Can a CEO or founder ever really take a break from work?

- November 10, 2022 3 MIN READ
jumping for joy on beach

Ben Lipschitz, CEO and co-founder of FoodByUs, reflects on the benefits for his business when he finally allowed himself to take a proper break from work after six years without a real holiday.

As the leader of a fast paced and high-growth tech startup, you accept it’s a role that requires plenty of your focus and attention. If you really want your business to do well, you also need to commit to  bringing the ‘founder energy’ – the hunger for success, the boundless inspiration and sense of purpose that everyone else in your team feeds off.

Taking a holiday? No chance!

Or so I thought until recently, when I finally bit the bullet and took a few weeks’ leave; the longest I have taken since co-founding FoodByUs in 2016.

My concerns about taking leave have never been about my confidence in the team; in fact, quite the reverse. However, as a founder you’re always ‘on’, always thinking, always wanting to make sure you’re available if someone or something needs you. Taking a break just doesn’t really factor into your thinking.

So, when I did return after my break, I was pleasantly surprised at what had resulted, both personally and for the broader team at large.

relaxing luxury holiday vacation

Benefits of taking a real break from work

Taking that time out allowed me to clear my mind, and to step back from being deeply immersed in the business day-to-day.

Most founders and CEOs are pretty driven individuals. However, it’s important to acknowledge that it’s difficult to keep up that level of energy indefinitely. Best case, you can start to lose focus or strategic vision. Worst case, you become a less effective leader or even burn out. Either way, it’s not good for the business or your own health and wellbeing.

Yet, the notion of taking time off – whether it’s an afternoon here or there, or a proper holiday break – can be incredibly challenging, especially for leaders who pride themselves on embodying the dedicated work ethic that they try to inspire in their team.

The good news is that it doesn’t need to be too overthought, and with a bit of planning and preparation, it can become a positive milestone in the life of the business.

Taking a break not only re-energised me as co-founder and CEO to ensure I can continue to bring my founder energy every day; it has improved our overall performance by empowering our teams to become more robust and independent.

Trust, accountability and performance have all improved because when you remove yourself as the CEO, the team have no choice but to figure things out on their own – and there’s a pride and trust that comes from this.

When I came back from vacation, I asked my team about their biggest learning in my absence, hoping to learn from their insights and get their perspective on how the business was operating. All the feedback was the same: “You should go on holidays more regularly; we’ve got you covered!”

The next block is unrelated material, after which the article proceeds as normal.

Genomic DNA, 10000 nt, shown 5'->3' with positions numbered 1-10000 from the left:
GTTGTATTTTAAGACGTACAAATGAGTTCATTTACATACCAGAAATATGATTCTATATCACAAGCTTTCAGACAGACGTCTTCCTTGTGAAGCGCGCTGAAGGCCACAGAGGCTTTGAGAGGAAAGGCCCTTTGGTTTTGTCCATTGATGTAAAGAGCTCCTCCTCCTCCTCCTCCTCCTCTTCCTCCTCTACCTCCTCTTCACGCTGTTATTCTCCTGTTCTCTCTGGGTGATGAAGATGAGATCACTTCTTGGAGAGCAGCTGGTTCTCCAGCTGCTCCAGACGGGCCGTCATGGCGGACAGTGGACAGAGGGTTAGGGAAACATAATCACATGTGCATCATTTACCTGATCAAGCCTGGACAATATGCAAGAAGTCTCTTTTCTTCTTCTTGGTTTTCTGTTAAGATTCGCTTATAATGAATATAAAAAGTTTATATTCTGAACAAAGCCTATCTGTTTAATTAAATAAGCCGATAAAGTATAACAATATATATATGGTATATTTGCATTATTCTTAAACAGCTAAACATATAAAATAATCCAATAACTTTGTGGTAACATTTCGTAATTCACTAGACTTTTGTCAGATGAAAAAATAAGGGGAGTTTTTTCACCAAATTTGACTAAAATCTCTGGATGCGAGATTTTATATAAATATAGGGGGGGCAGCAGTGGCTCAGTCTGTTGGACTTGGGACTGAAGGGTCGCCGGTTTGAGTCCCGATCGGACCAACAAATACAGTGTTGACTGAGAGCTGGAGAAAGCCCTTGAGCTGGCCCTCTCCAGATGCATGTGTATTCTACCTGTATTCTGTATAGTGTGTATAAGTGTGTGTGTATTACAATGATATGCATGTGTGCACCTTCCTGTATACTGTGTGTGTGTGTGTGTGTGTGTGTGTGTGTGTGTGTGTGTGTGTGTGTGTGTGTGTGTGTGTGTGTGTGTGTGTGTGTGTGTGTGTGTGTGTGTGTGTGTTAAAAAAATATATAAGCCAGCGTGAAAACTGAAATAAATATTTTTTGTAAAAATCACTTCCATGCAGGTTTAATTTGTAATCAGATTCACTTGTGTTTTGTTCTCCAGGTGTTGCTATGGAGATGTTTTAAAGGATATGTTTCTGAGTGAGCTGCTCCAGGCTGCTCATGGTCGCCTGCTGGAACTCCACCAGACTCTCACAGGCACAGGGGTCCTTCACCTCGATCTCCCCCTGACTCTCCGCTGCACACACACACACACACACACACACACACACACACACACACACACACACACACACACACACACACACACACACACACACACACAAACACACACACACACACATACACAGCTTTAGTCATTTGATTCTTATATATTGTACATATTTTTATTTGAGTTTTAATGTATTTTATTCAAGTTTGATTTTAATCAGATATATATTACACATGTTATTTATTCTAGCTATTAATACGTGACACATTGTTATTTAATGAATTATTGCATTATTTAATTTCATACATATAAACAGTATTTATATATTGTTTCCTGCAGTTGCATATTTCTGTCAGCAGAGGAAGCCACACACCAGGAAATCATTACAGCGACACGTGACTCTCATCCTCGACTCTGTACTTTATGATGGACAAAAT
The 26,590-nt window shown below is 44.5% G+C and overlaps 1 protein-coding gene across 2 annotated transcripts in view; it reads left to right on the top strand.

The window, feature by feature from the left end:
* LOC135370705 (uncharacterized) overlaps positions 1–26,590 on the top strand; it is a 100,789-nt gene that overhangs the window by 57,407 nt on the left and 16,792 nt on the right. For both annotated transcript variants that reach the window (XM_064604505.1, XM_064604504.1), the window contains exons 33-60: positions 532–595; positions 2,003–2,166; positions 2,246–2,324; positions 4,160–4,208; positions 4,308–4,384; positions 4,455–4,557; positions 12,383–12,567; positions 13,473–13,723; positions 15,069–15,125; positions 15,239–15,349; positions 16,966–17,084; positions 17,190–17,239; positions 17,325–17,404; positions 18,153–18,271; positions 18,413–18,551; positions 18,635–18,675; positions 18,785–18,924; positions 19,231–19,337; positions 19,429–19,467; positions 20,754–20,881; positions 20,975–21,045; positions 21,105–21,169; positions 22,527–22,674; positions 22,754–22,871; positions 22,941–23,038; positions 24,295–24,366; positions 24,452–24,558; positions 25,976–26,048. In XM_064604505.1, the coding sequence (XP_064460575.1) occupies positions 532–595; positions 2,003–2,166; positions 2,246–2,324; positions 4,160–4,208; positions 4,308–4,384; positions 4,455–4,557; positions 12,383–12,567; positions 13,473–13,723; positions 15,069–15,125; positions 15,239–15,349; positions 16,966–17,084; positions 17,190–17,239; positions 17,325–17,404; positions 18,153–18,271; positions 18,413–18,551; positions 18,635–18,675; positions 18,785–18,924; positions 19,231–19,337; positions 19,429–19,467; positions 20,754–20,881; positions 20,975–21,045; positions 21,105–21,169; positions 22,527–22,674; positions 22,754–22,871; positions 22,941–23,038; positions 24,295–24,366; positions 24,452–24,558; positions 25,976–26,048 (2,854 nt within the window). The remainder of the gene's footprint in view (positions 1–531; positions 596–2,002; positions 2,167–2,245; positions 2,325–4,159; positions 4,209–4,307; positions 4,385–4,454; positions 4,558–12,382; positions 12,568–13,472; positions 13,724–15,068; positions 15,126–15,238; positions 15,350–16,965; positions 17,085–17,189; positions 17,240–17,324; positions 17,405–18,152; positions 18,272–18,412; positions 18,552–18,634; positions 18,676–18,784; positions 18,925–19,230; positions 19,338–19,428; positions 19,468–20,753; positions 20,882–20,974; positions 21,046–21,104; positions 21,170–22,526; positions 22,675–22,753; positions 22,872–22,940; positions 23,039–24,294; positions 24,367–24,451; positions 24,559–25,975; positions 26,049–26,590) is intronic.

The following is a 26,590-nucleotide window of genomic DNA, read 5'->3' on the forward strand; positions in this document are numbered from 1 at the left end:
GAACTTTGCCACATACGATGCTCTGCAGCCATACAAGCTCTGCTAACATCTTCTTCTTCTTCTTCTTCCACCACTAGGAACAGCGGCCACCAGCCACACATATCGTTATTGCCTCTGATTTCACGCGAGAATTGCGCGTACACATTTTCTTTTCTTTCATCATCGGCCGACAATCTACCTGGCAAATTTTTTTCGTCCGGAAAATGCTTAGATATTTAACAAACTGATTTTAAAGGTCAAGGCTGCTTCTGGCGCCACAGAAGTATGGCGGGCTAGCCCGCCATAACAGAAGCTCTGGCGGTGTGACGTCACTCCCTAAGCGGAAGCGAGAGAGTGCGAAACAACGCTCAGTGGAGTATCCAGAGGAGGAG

Woman waving to workmates as she leaves the office

How do you reach this point?

By building the business every day to effectively operate without you.

This begins at an org chart and responsibilities level, but ends with making sure there are clear systems and processes for all the things that the company needs to function effectively. Whether it’s financial approvals or recruitment processes – going away will help make sure that even when you’re back, there’s less that needs to bubble up to you.

Do you have senior leaders in the company who can lead their staff as well as work cross-team? Are people empowered to make decisions, or does everything flow straight to the top? The more established your organisation, the more important it becomes to entrust those around you to pick up extra workload and decision-making. To the point where if you were to step out, you would barely be missed.

At FoodByUs, we invest in a culture of constant training in skills and leadership, including hiring at the graduate level with a dedicated program of fast-tracked development, and challenging employees to learn and step up into more senior roles. That’s not only great for their career development, but also leaves us exceptionally well placed to cover for key absences. Including me, it turns out.

Confidence is contagious

I have several direct reports and they administer leadership training to their own teams, but also work closely with me on their own development. They know my management and communication style and my expectations, so that when I’m absent I can have full confidence that the business is in safe hands.

In practical terms, that means I can not only take a break, but also switch off the phone and laptop and get the full benefit of a holiday, rather than feeling like I have to check in every day.

Speaking of confidence, that’s something I’ve noticed around the office since my return. A little bit of additional empowerment puts a spring into everyone’s step, and there’s the belief that we’re now a more robust and durable operation that can cover for any absence.

My next holiday definitely won’t be as long coming as the last one, and I’ll approach it with the confidence that it’ll be a win-win scenario for everyone.

This article, written by FoodByUs CEO and co-founder, Ben Lipschitz, originally appeared on Kochie’s Business Builders and is republished with permission.